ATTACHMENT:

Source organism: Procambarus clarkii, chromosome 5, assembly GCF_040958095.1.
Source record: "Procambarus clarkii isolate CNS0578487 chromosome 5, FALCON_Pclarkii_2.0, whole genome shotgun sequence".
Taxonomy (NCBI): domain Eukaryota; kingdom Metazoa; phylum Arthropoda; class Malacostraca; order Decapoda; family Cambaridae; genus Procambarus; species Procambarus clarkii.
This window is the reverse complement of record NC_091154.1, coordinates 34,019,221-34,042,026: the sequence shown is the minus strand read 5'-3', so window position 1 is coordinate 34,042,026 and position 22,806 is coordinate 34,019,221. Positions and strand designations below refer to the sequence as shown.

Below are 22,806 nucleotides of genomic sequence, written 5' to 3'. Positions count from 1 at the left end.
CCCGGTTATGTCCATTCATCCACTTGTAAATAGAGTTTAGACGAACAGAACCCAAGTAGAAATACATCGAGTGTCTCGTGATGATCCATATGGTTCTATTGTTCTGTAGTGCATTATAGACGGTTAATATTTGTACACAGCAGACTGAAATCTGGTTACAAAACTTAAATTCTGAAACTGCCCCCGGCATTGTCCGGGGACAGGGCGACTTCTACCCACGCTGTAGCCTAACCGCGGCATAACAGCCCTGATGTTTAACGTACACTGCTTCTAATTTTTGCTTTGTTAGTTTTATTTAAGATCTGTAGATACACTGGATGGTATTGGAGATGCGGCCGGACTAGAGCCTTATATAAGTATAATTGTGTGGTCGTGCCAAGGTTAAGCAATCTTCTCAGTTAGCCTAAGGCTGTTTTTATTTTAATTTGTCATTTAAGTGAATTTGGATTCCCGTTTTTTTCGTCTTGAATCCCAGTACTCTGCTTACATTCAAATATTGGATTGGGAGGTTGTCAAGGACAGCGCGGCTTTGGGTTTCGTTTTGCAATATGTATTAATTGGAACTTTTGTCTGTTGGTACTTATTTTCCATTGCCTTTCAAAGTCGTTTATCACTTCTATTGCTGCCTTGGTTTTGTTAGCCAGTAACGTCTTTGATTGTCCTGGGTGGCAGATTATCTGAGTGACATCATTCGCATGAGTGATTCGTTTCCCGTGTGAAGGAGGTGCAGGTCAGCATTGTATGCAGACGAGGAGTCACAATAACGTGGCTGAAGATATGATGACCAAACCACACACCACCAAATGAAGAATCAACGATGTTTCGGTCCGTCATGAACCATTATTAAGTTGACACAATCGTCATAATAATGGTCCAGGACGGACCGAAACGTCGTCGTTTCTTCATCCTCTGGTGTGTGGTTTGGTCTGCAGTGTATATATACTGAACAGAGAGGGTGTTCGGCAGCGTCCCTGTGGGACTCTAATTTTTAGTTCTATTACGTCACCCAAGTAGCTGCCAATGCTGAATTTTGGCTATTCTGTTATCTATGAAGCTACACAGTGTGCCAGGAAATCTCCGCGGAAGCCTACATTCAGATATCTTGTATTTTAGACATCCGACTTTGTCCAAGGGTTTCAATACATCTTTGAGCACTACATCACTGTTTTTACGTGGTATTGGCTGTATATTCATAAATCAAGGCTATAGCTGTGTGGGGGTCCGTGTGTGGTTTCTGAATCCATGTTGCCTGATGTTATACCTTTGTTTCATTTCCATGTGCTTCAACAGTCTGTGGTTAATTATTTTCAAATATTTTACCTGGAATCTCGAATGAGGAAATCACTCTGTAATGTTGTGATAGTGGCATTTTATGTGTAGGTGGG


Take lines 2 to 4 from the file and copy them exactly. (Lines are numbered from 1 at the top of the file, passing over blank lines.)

Source record: "Procambarus clarkii isolate CNS0578487 chromosome 5, FALCON_Pclarkii_2.0, whole genome shotgun sequence".
Taxonomy (NCBI): domain Eukaryota; kingdom Metazoa; phylum Arthropoda; class Malacostraca; order Decapoda; family Cambaridae; genus Procambarus; species Procambarus clarkii.
This window is the reverse complement of record NC_091154.1, coordinates 34,019,221-34,042,026: the sequence shown is the minus strand read 5'-3', so window position 1 is coordinate 34,042,026 and position 22,806 is coordinate 34,019,221. Positions and strand designations below refer to the sequence as shown.